Journal Article

The role of pacing mode in the development of atrial fibrillation

Carsten W. Israel

in EP Europace

Published on behalf of European Heart Rhythm Association of the European Society of Cardiology (ESC)

Volume 8, issue 2, pages 89-95
Published in print February 2006 | ISSN: 1099-5129
Published online January 2006 | e-ISSN: 1532-2092 | DOI: http://dx.doi.org/10.1093/europace/euj038
The role of pacing mode in the development of atrial fibrillation

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Asynchronous ventricular pacing has been shown to increase the risk of development of atrial fibrillation (AF) because of various mechanisms: retrograde atrioventricular (AV) conduction with increase in atrial pressure causing acute atrial stretch and reverse flow in the pulmonary veins, mitral regurgitation, reduced coronary blood flow, adverse neuroendocrine reactions, etc. Dual-chamber pacing preserves atrioventricular synchrony. However, in randomized multicentre trials comparing VVI(R) with DDD(R) pacing, AF is only slightly less frequent in the dual-chamber mode. This is most likely due to unnecessary ventricular pacing, which is frequent in dual-chamber pacing. At nominal values, dual-chamber devices usually do not permit intrinsic AV conduction but promote delivery of the ventricular stimulus at an inappropriate time in an inappropriate place. Programming of long AV delays facilitates spontaneous AV conduction but usually cannot completely avoid unnecessary ventricular pacing and causes other problems in the dual-chamber mode. Atrial septal lead placement can improve left-sided AV synchrony and promote spontaneous AV conduction. Programming of the AAI(R) mode is superior to the dual-chamber mode but cannot be used if AV conduction is impaired intermittently or permanently. Therefore, dedicated algorithms enhancing spontaneous AV conduction in the dual-chamber mode are desirable for a large proportion of pacemaker patients.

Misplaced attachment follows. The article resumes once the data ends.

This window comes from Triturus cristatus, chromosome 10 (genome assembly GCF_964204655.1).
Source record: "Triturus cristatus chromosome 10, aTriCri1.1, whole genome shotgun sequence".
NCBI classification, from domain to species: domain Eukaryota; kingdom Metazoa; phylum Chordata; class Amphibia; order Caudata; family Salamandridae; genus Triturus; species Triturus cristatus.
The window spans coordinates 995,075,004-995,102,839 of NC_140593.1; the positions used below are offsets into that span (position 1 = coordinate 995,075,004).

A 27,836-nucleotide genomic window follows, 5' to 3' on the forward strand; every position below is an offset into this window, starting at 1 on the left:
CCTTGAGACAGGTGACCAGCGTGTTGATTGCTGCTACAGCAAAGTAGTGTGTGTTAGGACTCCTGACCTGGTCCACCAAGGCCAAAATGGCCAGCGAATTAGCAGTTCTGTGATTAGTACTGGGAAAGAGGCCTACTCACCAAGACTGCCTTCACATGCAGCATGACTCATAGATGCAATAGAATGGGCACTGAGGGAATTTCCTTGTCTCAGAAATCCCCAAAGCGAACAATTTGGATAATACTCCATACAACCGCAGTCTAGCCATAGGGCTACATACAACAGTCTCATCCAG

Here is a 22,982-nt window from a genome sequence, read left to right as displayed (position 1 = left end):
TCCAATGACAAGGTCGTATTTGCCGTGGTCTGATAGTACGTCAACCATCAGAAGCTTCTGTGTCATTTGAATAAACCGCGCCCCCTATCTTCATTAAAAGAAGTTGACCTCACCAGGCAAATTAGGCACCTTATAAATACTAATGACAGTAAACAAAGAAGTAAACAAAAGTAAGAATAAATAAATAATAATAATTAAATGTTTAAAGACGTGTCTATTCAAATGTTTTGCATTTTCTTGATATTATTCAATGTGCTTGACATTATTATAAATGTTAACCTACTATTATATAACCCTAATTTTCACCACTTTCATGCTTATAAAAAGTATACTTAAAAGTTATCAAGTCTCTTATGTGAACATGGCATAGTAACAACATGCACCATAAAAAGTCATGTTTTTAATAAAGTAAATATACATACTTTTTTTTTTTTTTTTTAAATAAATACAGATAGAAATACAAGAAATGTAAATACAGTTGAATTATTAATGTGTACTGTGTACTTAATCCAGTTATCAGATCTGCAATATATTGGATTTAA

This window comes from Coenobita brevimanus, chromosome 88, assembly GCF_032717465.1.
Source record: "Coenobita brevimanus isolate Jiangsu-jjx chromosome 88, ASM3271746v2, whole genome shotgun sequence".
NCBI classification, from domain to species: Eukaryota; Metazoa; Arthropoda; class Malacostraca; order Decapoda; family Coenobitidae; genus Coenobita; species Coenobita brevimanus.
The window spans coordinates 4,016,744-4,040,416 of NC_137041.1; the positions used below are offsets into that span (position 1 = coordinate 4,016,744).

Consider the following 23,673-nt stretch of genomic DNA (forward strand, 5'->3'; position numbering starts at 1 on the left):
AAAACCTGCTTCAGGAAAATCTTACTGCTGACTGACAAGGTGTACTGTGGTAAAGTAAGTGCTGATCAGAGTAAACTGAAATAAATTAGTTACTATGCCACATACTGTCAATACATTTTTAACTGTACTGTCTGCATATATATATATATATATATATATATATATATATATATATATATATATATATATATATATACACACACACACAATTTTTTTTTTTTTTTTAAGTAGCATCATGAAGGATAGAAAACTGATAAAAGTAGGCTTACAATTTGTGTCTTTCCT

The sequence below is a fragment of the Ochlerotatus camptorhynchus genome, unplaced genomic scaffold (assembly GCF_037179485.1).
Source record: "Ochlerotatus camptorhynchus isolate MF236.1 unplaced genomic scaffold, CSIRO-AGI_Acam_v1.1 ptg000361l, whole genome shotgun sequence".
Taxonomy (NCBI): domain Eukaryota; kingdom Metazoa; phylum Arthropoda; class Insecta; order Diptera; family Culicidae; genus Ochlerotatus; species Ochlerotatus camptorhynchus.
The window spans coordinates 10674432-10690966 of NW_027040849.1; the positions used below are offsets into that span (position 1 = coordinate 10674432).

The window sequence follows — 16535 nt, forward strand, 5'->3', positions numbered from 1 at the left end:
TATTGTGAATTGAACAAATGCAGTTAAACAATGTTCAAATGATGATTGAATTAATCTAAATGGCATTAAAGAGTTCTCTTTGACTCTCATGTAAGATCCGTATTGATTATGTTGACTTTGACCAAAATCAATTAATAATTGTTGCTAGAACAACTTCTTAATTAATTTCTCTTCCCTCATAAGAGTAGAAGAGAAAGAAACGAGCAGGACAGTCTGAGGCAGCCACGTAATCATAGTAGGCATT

Keywords: Atrial fibrillation; Dual-chamber pacing; Ventricular pacing; Haemodynamics; AV interval

Journal Article.  4176 words.  Illustrated.

Subjects: Cardiovascular Medicine

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